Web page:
Industry Insights

NextUp 2022

5 Things Coaches and Administrators Should Consider About Youth Sports Today

By Melissa Wickes
February 16, 2023
3 min

— The information in this blog was derived from a panel discussion at NextUp 2022: the Youth Sports Management Conference. To learn more about the conference click here. — 

Picture this: It’s the late 1980s and you just watched Michael Jordan kill it on ESPN once again. The endorphins are coursing through your veins and you can’t help but grab your ball, run out to your driveway, and attempt to mimic the jump shot that won the game. Over and over again.

Now, it’s 2023. Kids are spending their afternoons after school playing Fortnite. They run outside with their friends to mimic “the floss” dance that they see over and over again in the video game. In many ways, life is so different now. But in some, it’s exactly the same.

Youth sports are still a quintessential part of so many kids’ upbringings—they still teach them so much about life, camaraderie, community, resilience, and teamwork. But now, youth sports administrators and coaches are no longer competing with only other sports—they’re competing with addictive, dopamine-inducing forms of media like video games and social media.  

The answer isn’t to fight these things, it’s to learn how to operate in conjunction with them and make youth sports experiences as compelling as possible to compete with them. Here are 5 things leaders in youth sports and technology suggest considering to compete with and capitalize on the world of social media. 

Build player self esteem

One of the reasons why social media is so addicting is because it builds our self esteem through online validation. In the past, you strived to get your highlights on some sort of website or get your name ranked on a list. Social media puts that into overdrive, says Kazeem Famuyide, on-air talent at MSG Entertainment Corp. 

Teaching kids to do things at practice that build self esteem while having nothing to do with external validation builds resilience, Erica Anderson, co-founder and CEO of The New Savant and former employee at Google and Twitter, tells us. What activities and drills can you facilitate that will make players feel good about themselves on their own?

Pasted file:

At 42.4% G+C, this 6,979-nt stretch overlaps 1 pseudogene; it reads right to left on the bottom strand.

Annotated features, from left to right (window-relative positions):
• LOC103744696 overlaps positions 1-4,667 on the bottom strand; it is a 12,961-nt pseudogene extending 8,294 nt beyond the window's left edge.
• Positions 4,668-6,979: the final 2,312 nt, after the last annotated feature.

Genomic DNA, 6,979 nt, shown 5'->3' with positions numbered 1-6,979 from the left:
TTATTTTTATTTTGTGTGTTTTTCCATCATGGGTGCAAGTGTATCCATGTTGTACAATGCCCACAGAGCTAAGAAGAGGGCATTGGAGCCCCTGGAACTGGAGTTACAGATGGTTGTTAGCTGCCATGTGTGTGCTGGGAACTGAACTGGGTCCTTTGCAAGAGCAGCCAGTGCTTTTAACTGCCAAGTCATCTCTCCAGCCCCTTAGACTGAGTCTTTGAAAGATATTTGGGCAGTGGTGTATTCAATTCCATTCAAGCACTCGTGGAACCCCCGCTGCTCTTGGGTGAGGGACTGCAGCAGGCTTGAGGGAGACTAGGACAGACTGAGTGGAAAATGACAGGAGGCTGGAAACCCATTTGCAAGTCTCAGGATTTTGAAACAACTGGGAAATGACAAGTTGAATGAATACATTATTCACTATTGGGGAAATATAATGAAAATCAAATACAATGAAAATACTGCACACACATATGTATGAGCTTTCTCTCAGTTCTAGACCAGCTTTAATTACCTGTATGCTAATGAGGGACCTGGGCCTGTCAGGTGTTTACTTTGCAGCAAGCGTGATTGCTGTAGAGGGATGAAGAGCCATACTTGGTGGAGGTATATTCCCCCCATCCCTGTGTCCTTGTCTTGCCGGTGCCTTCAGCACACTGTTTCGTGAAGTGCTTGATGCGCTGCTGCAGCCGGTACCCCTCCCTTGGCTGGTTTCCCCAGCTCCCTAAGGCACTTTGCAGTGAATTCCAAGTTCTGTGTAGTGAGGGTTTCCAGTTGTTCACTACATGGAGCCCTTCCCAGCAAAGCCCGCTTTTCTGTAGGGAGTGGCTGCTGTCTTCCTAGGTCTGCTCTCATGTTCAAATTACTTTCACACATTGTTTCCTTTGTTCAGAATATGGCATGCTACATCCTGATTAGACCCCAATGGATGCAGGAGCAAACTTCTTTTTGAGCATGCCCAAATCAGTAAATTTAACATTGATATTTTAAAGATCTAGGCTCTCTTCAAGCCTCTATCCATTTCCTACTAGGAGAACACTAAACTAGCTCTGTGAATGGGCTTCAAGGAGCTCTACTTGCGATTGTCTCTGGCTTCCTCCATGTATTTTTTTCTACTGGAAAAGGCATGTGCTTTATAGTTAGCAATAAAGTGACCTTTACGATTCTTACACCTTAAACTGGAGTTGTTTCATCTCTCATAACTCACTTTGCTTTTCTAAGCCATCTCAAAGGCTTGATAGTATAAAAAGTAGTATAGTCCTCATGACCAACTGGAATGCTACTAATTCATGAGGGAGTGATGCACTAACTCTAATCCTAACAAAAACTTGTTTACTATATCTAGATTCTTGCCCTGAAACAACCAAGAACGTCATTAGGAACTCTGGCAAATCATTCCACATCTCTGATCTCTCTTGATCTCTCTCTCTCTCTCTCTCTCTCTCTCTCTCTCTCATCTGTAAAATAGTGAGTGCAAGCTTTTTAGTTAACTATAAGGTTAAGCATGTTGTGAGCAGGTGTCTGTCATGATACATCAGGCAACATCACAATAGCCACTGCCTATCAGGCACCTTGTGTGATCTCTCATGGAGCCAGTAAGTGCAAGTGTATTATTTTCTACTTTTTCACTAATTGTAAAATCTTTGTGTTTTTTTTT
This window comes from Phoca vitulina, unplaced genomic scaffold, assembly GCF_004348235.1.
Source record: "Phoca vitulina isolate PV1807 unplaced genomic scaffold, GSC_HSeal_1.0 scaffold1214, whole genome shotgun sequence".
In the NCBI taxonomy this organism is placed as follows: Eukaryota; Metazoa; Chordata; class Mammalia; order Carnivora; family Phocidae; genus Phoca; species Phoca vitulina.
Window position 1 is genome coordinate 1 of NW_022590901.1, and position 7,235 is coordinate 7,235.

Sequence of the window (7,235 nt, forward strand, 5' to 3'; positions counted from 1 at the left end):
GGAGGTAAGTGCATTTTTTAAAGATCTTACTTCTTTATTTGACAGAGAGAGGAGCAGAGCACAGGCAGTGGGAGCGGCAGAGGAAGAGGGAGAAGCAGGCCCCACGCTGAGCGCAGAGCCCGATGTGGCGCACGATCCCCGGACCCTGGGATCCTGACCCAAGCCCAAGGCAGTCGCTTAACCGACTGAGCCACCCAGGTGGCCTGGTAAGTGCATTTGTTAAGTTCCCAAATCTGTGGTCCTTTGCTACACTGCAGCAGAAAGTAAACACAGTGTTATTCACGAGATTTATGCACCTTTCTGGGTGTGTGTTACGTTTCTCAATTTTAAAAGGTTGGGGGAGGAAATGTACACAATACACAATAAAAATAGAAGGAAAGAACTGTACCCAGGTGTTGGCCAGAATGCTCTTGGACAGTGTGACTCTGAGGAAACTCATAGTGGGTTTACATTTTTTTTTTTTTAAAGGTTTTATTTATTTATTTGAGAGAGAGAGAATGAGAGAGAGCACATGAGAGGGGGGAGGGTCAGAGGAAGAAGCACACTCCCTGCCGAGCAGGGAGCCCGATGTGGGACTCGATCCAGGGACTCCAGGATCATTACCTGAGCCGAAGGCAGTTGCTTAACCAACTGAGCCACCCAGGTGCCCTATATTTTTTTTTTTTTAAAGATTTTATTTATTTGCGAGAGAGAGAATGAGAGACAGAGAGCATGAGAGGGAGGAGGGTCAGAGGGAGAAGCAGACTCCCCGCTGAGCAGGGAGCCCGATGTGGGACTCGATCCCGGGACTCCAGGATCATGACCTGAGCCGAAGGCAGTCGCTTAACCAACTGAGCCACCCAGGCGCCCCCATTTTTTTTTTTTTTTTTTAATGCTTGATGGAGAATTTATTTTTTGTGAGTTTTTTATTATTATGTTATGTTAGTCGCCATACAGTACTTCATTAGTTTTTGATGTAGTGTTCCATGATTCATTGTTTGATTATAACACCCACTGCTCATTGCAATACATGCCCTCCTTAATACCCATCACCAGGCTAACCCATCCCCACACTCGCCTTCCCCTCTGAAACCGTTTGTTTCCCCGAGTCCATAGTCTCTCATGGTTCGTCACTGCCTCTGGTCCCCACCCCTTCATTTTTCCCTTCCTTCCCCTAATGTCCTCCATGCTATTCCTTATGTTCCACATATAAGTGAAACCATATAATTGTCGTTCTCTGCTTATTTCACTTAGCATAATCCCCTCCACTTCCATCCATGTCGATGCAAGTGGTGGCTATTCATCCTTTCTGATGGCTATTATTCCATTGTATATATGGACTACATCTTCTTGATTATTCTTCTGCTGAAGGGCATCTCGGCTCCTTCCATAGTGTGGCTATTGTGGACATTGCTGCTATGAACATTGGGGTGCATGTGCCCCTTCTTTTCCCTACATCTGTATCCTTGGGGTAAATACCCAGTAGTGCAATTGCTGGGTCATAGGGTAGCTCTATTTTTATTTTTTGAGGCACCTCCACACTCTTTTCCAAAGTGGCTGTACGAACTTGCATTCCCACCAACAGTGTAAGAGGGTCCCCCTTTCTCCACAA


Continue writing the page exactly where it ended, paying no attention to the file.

Pay attention to reasons for player retention

At the end of a season or camp, do you ask players what they liked or disliked about the program? Do you ask them why they’re coming back or why they’re choosing not to? Surveying information like this can help you build “addicting” experiences through youth sports, suggests Reed Shaffner, co-founder and Chief Product Officer at Mojo Sport.  The more kids feel “addicted” to good things the less likely they are to be addicted to more harmful ones.

For example, kids love video games because it’s their opportunity for self discovery. There’s no parent or coach telling them what to do or when, it’s their own world, and that’s a tough experience to compete against.  

Create experiences kids want to mimic

The more you demonstrate engaging and exciting parts of a sport at practice, the more kids will want to mimic it, and that’s how you keep youth sports competitive against things like video games. In fact, e sports—like NBA 2K—can actually be helpful in this scenario. Games are getting so advanced that they can simulate things that are actually happening on the field, and they’re helping kids learn more about the sport, says Kazeem.

Understand the context

Ignoring the overwhelming presence social media has in the lives of your players is just not going to cut it. Kids have so many influences beyond what happens at practice. It’s not just about relating to them, it’s about understanding what’s going on—whether it’s online harassment, bullying, or a constant need for validation—and building your youth sports strategy accordingly. Have conversations with your players about what they’re experiencing online and how it plays into their thinking, and shape your practices around that.

Utilize your community

We’re experience a time where young kids grew up with all of this technology at our fingertips, but young adults remember growing up without it. Take advantage of the people in your community who understand both sides of the coin.

LeagueApps has spent the last 10+ years building and training a customer support team that understands youth sports, technology, and their intersection. To learn more about what your youth sports organization can be doing to provide better experiences for your players, talk to a youth sports specialist.